Contact

Are you a client? You should contact your private banker. 
You are not a client but would like to have more information about Societe Generale Private Banking? Please fill in the form below.

Local contacts

France : +33 (0) 1 42 14 20 00 (9am - 5pm)
Luxembourg : +352 47 93 11 1 (8:30am - 6pm)
Monaco : +377 97 97 58 00 (9/12am - 2/5pm)
Switzerland : Geneva +41 22 819 02 02
& Zurich +41 44 218 56 11 (8:30am - 5:30pm)

You would like to contact about the protection of your personal data?

Please contact the Data Protection Officer of Societe Generale Private Banking France by sending an email to the following address : protectiondesdonnees@societegenerale.fr.

Please contact Bieneke Russon, the Data Protection Officer of Societe Generale Bank & Trust Luxembourg by phone : +352-47.93.93.11.5046 or by sending an email to the following address : lux.dpooffice@socgen.com.

Please contact Julien Garnier, the Data Protection Officer of Societe Generale Private Banking Monaco by sending an email to the following address : list.mon-privmonaco-dpo@socgen.com

Please contact Omar Otmani, the Data Protection Officer of Societe Generale Private Banking Switzerland by sending an email to the following address : sgpb-gdpr.ch@socgen.com.

You need to make a claim?

 Any claim addressed to Societe Generale Private Banking France should be sent by e-mail to the following address : FR-SGPB-Relations-Clients@socgen.com or by mail to : 

Société Générale Private Banking France
Direction Commerciale
29 boulevard Haussmann CS 614
75421 Paris Cedex 9

The Bank will acknowledge your request within 10 days after receipt and provide a response to your claim within 60 days of receipt. If your request requires additional processing time (e.g. if it involves complex researches…), the Bank will inform you by mail. 

In the event that the response you receive does not meet your expectations, we suggest to contact : 

 

The Societe Generale Group’s Ombudsman

The Societe Generale Group’s Ombudsman can be contacted by the following website : mediateur.societegenerale.fr  or by mail :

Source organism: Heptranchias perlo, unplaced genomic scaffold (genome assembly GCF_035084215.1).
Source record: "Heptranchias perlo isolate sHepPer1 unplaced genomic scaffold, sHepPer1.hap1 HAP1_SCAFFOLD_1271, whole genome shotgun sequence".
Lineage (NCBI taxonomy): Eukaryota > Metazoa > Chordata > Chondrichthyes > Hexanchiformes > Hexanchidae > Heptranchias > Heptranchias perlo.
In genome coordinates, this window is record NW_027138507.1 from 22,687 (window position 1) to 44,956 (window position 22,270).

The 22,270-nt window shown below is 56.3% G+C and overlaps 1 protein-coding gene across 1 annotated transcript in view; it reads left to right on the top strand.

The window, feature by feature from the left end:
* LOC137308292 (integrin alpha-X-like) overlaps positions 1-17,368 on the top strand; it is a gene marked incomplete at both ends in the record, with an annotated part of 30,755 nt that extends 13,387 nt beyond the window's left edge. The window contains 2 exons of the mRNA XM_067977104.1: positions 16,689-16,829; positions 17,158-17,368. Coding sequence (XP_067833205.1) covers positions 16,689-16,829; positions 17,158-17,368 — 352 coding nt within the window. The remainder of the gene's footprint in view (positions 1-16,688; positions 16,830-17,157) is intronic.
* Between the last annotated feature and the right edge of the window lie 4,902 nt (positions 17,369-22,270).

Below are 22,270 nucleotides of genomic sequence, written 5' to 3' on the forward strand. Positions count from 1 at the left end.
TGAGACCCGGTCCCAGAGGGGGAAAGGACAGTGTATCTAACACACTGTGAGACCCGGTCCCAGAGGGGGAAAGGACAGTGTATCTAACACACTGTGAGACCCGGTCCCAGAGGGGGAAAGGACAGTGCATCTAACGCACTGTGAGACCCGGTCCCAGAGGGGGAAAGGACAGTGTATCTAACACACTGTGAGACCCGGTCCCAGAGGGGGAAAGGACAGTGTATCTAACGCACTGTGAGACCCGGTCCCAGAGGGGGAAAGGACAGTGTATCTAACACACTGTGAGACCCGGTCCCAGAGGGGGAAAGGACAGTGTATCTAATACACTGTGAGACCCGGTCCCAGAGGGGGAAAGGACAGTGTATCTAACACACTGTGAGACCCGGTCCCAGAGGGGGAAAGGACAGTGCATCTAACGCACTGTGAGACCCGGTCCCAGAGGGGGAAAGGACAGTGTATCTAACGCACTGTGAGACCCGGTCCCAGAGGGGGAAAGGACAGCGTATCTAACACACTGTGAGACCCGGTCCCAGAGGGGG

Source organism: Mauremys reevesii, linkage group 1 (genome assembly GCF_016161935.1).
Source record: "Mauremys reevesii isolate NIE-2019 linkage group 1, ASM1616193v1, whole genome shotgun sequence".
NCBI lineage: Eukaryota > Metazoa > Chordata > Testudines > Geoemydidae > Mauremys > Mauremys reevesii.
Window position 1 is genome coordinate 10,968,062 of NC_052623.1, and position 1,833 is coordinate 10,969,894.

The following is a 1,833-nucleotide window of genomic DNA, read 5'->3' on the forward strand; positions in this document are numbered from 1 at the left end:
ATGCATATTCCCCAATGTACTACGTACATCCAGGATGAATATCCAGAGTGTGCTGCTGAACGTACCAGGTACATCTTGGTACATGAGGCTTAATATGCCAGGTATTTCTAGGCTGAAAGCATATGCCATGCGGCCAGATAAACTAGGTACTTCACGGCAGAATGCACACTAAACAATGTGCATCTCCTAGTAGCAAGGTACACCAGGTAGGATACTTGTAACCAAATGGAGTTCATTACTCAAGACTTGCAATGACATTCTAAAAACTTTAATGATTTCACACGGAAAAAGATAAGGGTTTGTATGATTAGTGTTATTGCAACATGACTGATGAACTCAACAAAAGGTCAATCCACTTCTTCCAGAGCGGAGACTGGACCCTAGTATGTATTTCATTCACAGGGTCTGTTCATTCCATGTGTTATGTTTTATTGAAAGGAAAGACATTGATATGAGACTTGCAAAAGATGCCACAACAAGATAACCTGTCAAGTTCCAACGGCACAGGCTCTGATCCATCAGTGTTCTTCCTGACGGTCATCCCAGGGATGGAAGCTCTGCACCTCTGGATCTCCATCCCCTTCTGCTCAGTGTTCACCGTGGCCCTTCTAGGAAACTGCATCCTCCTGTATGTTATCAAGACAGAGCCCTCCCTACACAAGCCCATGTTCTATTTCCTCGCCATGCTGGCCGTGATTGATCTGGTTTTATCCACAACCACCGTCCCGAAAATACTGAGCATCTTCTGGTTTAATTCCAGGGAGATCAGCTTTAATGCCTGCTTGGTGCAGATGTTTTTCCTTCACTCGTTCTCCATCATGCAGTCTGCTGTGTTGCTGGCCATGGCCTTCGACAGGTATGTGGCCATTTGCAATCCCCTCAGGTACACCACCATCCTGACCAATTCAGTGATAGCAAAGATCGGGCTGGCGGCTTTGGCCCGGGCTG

Le Médiateur auprès de Société Générale
17 Cours Valmy 
92987 PARIS LA DEFENSE CEDEX 7
France

In reviewing any matter, the Ombudsman undertakes the consideration of both the client’s and the bank’s point of view, evaluates arguments from each of the parties and makes a decision in all fairness.

The Group’s Ombudsman will respond to you directly within two months of receipt of the written submissions of the parties relating to the claim.

 

The Ombudsman of the AMF

The Ombudsman of the Autorité des Marchés Financiers (AMF) can be contacted at the following address :

Médiateur de l'AMF, Autorité des Marchés Financier
17 place de la Bourse
75082 PARIS CEDEX 02
FRANCE


The Insurance Ombudsman

Please contact the Insurance Ombudsman : contact details must be mentioned in your insurance contract.

To ensure that your requests are handled effectively, any claim addressed to Societe Generale Bank & Trust should be sent to:

Private banking Claims department
11, Avenue Emile Reuter
L-2420 Luxembourg

The Bank will acknowledge your request within 10 days and provide a response to your claim within 30 days of receipt. If your request requires additional processing time (e.g. if it involves complex research), the Bank will inform you of this situation within the same 30-day timeframe.

In the event that the response you receive does not meet your expectations, we suggest the following :

Initially, you may wish to contact the SGBT Division responsible for handling claims, at the following address:

Corporate Secretariat of Societe Generale Bank & Trust
11, Avenue Emile Reuter
L-2420 Luxembourg

If the response from the Division responsible for claims does not resolve the claim, you may wish to contact Societe Generale Bank & Trust's supervisory authority, the Commission de Surveillance du Secteur Financier (Financial Sector Supervisory Commission) :

By mail: 283, Route d’Arlon L-1150 Luxembourg
By e-mail:direction@cssf.lu

 Any claim addressed to Societe Generale Private Banking Monaco should be sent by e-mail to the following address: servicequalite.privmonaco@socgen.com or by mail to our dedicated department : 

Societe Generale Private Banking Monaco
Middle Office – Service Réclamation